Making la vida “OT” less loca

By Agriculture And Stock Department, Publicity Branch [Public domain], via Wikimedia Commons

By Agriculture And Stock Department, Publicity Branch [Public domain], via Wikimedia Commons

As a teacher, the daily demands of planning, preparing, assessing, and constant learning occupy most of my waking hours. Thankfully, after several years at, what I call, the speed of learning I have achieved what appears to be a work life balance.

One thing I clearly remember, from the start, was a vow to never (emphasis on never) take a day off due to illness, PD, or any other reason. And for a while, everything went according to plan. Steadfastly, I made it 8 months before the inevitable happened. I had to take a day (NTIP will get you every time).

4 brain wracking hours of over planning later, I gave myself permission to believe I was ready to be away. Looking back, I had really over-prepared and I know it…now. From what I reckon, I planned about 3 times more instruction and work on that single day for the Occasional Teacher or OT who covered my classes. Well, better too much than not enough right?

After the experience I began reflecting about that day. My first thoughts were a tad egotistical, truth be told. Did my class(es) behave, were my plans good? Was I going to be outed for not knowing how to prepare for an OT? What if I messed up? I felt a bit vulnerable. What if my colleagues (all experienced teachers) had to cover for me? What would I do the next time?

I also thought about what it must be like for the Occasional Teachers who, on a daily basis, find themselves in a different school classroom teaching someone else’s students and lessons? Did they ever get a chance to feel connected to the lives they were impacting, however brief? I remember the first time I noticed a couple of OTs sitting by themselves in the staff room during lunchtime – little to no eye contact and even less interaction. I didn’t like how it appeared so different than the inclusive environments we were espousing in our classrooms.

Did it have to be this way?

We are all in the same educational boat, but it seems that some are sailing on a different part of the ship. Did I break an unwritten rule the first time I said hello, and invited an OT to sit with our staff to eat? Did I miss a class in teacher’s college that covered how this was supposed to play out?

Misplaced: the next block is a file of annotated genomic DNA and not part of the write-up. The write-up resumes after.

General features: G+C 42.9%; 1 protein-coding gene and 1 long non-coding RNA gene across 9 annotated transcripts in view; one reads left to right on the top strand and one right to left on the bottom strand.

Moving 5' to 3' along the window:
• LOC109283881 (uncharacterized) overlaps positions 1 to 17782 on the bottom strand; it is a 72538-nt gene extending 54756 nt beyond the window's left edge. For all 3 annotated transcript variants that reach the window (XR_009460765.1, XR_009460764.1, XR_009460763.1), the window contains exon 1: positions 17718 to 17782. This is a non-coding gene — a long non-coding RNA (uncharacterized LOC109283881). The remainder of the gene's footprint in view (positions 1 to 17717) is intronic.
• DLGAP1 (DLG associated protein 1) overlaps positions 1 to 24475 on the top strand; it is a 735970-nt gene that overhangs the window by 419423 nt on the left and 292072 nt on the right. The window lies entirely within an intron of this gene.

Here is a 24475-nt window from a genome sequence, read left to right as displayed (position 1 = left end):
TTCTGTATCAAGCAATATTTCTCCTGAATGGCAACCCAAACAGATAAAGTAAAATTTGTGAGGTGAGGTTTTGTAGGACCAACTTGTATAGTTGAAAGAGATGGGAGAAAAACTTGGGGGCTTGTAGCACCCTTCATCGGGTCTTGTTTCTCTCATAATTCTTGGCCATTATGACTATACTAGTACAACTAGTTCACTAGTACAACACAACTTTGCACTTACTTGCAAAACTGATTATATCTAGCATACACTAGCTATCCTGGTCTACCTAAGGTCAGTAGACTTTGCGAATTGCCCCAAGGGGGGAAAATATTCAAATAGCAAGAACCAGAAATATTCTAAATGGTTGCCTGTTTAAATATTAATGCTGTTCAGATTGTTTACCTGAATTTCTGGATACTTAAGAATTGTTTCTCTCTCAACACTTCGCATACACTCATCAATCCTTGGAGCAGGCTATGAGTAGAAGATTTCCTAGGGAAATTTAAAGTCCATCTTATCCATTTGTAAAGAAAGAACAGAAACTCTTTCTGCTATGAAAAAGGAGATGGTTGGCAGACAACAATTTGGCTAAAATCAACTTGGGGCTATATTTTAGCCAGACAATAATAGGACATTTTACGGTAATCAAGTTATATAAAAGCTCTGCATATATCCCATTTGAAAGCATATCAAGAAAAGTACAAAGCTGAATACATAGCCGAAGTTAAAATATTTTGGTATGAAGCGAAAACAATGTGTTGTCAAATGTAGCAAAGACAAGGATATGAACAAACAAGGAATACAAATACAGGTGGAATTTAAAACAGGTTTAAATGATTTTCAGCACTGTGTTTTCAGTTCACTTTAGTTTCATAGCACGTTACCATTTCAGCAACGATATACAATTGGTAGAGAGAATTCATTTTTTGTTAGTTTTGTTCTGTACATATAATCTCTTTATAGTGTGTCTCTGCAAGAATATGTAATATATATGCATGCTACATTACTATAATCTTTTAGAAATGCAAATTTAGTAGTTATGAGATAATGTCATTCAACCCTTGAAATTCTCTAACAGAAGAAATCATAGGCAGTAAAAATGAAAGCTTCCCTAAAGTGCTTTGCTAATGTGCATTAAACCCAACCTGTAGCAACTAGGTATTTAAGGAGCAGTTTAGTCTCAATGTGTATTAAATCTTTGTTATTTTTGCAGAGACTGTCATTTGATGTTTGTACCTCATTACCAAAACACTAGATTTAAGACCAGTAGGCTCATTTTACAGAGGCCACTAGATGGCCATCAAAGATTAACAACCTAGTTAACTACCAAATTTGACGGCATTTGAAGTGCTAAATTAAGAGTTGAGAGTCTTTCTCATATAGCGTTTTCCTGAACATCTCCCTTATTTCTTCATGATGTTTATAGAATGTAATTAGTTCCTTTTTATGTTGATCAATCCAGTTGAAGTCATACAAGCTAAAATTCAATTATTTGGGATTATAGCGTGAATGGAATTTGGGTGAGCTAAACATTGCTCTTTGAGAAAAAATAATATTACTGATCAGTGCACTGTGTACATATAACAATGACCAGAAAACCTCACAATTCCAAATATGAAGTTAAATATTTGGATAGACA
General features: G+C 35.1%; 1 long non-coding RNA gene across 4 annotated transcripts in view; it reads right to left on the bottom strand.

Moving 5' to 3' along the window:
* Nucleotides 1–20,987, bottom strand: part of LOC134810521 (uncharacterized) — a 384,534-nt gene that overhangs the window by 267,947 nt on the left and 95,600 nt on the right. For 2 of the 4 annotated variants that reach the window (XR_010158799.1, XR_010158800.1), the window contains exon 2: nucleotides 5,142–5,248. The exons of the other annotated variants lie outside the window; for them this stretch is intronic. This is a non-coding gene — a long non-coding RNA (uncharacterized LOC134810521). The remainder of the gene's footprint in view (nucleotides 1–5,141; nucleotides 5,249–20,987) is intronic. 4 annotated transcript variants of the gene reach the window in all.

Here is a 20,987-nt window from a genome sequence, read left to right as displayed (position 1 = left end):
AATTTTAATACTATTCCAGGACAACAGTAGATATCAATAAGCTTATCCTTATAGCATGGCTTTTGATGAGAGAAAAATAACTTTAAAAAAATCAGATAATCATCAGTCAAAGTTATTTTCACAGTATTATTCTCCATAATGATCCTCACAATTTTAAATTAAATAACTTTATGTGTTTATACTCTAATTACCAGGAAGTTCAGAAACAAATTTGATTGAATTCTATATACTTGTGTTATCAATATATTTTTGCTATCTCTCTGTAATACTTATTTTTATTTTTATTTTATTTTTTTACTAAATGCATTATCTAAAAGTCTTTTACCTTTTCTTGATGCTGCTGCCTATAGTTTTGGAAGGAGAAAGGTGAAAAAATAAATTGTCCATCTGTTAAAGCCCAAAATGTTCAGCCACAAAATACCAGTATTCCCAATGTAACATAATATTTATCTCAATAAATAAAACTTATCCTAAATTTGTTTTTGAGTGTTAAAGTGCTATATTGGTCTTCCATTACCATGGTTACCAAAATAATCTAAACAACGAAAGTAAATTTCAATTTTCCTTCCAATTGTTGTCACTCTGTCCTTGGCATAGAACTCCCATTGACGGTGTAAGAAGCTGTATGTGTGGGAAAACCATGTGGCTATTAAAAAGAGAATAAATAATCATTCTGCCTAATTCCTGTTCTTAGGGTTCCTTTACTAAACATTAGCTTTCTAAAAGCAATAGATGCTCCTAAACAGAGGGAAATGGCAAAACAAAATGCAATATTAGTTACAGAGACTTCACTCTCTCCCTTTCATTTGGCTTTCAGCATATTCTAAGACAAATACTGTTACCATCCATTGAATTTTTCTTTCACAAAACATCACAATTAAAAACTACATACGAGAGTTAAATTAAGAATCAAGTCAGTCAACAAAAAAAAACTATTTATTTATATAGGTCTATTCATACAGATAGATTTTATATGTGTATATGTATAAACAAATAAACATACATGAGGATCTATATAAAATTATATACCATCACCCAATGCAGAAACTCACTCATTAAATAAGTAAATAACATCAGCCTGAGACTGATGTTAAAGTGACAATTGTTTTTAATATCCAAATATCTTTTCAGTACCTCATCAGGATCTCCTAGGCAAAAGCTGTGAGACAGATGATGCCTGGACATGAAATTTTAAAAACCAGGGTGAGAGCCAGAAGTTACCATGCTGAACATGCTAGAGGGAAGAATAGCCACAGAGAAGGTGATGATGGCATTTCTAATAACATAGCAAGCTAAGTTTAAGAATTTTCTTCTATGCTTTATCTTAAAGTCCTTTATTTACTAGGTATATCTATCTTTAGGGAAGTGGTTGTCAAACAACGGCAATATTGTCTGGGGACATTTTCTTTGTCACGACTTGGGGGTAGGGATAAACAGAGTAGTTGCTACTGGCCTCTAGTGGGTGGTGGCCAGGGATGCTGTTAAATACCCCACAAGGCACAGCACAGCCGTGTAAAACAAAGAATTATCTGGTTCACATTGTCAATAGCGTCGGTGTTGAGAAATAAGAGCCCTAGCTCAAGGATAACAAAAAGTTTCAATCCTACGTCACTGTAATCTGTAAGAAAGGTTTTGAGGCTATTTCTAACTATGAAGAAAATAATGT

Perhaps, this was a rite of passage that all OTs had to go through in our profession? If it was, I claim ignorance, but what I observed guided me more towards how I wanted to support these colleagues who were going to occasionally be part of my teaching life. I wanted the OTs that were me for the day to feel welcome and valued in the space in my place.

So, I started with my Day Plans; ensuring they were informative, concise, and easy to follow. As a prep coverage teacher, I made sure all of the resources were marked by subject, class, and time on the schedule. I included names of students who are helpful, descriptions of students who might need extra support, and all details related to any/all safety routines/plans. Thankfully, our school had a booklet printed up with most of the general info to leaf through as well.

I thought about what else could I do? Maybe they’d like a snack? So I included a peanut free granola bar with my plans too. The response was overwhelmingly positive. I had a number of teachers write a personal note saying that no one had ever left them a treat. It made me feel good because we all know as the day goes on a little snack goes along way to staying strong. To this day I have a drawer full of treats ready to share with my OTs. I knew that if a little snack works for my students, it would work for others too.

Now that I’m a homeroom teacher, I share my plans with OTs digitally via Google Apps for Education or GAPPS. This allows me to include links to any internet content like websites or video to be shared throughout the day without having to risk typing in the wrong URLs or mistakenly opening the wrong file(s). The easier I can make their job, the better the day.

Taking stock of my OT plans from last year, it struck me that, for various reasons(mostly giving/receiving PD), I was away over 25 days from my class last year. I had to rely on a host of OTs like never before and with their support not a lesson was missed. Each one delivering the lessons and sharing important feedback after each day.

With more days out of the classroom guaranteed in the future, I know my students are in good hands.

Thank you for reading. Please feel free to share your OT stories and keep the conversation going.

 

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The Author

Will Gourley

Currently on my Nth iteration of life. Grade 6 lead learner at Beckett Farm PS in the YRDSB. Focused on disruptive, divergent, and brain based learning. Member of the global TED-Ed(Club) movement and 1 of 90 TED Ed Innovative Educators. Twitter @willgourley Proudly blogging here and at https://escheweducationalist.wordpress.com/

2 Comments

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  1. Beverly says:

    As a frequent OT for Will, I can say he walks his talk. Thanks Will for your gracious, professional support. As an OT who is choosing to remain an OT, what you espouse is welcome thinking. Thank you Will. We’re all on the same team and we appreciate being given the opportunity to journey in your students’ learning.

    1. Will Gourley says:

      Thank you Beverly, I am blushing at your kind words and honoured that my students get to be taught by amazing educators like you.

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